The 10 Most Essential Yoga Poses for Surfers

This article originally appeared on Yoga Journal

Some of the most famous surfers in the world preach that yoga drastically enhances their surfing abilities. Gerry Lopez. Taylor Knox.

Surfing demands a lot from our bodies, primarily creating tight shoulders and compression in the lower back and hips. Surfing requires you to lie on your board, prone and paddling, while lifting your chest and straining your neck and upper back, sometimes for hours on end. When you pop up on your board, you're also essentially doing a quick push-up or burpee-like movement that engages your shoulder muscles and requires strength and mobility in your hips.

There's a beautiful balance and synergy between surfing and yoga. Yoga helps you restore your state of well-being after surfing so you can get back out there with as little aching and stiffness as possible.

The Anatomy of Yoga for Surfers

When you surf, you're actually moving your upper body similarly to how you move in yoga--you're lifting your chest into a backbend, drawing your shoulder blades together, and pushing yourself up from lying on your belly. You're essentially holding Cobra Pose (Bhujangasana) for however long you’re paddling on your board and creating strength in your back body.

But unlike yoga, surfing doesn't balance your body through stretching and strengthening the opposing muscle groups. A single surf session can easily overtax your muscles and leave you needing to release some serious tension in your shoulders, chest, and upper back--specifically, your trapezius, pectoralis major, and deltoids.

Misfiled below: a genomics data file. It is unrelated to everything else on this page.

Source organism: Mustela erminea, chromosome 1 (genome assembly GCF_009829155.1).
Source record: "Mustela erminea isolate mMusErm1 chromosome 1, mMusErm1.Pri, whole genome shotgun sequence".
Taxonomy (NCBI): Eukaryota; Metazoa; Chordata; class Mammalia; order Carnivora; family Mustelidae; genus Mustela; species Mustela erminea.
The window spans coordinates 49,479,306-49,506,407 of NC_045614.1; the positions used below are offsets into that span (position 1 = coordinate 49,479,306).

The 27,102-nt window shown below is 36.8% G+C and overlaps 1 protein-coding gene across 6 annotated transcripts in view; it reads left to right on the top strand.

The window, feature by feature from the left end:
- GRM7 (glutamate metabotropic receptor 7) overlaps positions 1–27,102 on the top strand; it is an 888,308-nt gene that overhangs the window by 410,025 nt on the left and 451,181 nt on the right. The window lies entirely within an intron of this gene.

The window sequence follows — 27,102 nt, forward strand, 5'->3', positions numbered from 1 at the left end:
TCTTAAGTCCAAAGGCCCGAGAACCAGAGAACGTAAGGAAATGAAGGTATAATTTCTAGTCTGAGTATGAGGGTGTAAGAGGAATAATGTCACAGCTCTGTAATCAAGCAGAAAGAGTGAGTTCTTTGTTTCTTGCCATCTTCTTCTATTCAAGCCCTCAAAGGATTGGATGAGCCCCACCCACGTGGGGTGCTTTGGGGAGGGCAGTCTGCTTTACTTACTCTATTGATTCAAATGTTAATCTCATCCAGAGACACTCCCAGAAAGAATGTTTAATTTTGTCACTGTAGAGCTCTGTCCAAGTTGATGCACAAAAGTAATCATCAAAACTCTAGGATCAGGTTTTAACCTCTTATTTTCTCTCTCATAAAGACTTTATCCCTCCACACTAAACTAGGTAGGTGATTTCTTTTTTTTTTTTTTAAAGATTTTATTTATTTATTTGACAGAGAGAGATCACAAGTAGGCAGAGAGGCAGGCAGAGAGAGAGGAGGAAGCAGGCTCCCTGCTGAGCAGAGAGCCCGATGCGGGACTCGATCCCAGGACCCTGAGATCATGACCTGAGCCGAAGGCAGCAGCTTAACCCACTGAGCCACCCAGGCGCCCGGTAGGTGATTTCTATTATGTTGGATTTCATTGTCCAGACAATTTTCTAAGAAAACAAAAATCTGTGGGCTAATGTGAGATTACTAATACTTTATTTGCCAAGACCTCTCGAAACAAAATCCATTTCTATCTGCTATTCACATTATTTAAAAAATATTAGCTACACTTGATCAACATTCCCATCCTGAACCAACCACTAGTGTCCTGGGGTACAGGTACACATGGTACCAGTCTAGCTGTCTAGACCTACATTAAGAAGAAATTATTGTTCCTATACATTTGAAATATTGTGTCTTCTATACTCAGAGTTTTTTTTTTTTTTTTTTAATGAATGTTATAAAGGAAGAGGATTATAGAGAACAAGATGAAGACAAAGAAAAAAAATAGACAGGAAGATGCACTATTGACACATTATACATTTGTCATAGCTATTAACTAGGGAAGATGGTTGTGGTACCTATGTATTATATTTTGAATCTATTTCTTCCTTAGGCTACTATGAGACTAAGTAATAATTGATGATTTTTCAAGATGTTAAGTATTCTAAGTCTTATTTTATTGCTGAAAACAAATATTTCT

An illustration of the muscles engaged in during surfing, including the deltoids, trapezius, and pectoralis major
Three of the most commonly overworked muscles during surfing. From left, trapezius, pectoralis major, and deltoids. (Illustrations: Sebastian Kaulitzki Science Photo Library | Getty)

There’s commonality of desk workers and surfers needing to open the upper back, neck and shoulders] It's common for desk workers to face the issue of having rounded upper backs due to hours spent hunched at the computer. Leaning forward in that fashion draws the shoulder blades apart, while surfing pinches everything on the back body together. Although the strain from desk work and the strenuousness of surfing are worlds apart, the same stretches for the shoulders, upper back, and chest can bring relief to both parties. So even if you're an armchair surfer, yoga can help.

Essential Yoga for Surfers

The following yoga for surfers practice is designed to balance the specific muscle groups strained by surfing through enhancing flexibility, quickening recovery, and making for a less painful session next time you're out.

Focus on Your Breath

Why It Works: Breath awareness is essential to your surfing as well as to your practice of yoga. On your mat, being able to slow your breath helps keep you centered. On your board, having strong lung capacity is essential for those moments when you're stuck underneath a wave. And throughout your surf session, keeping your awareness at least partly on your breath can keep you focused and calm.

How To: Before you try the following poses dedicated to yoga for surfers, take several moments to become aware of your breath. Begin seated in a comfortable position and place one hand on your heart and your other hand on your belly. As you slowly count to four, inhale through your nose and feel your belly, ribcage, and chest inflate. Then slowly exhale through your nose as you do the same slow count of four and feel yourself deflate. Continue breathing like this throughout the duration of your yoga practice.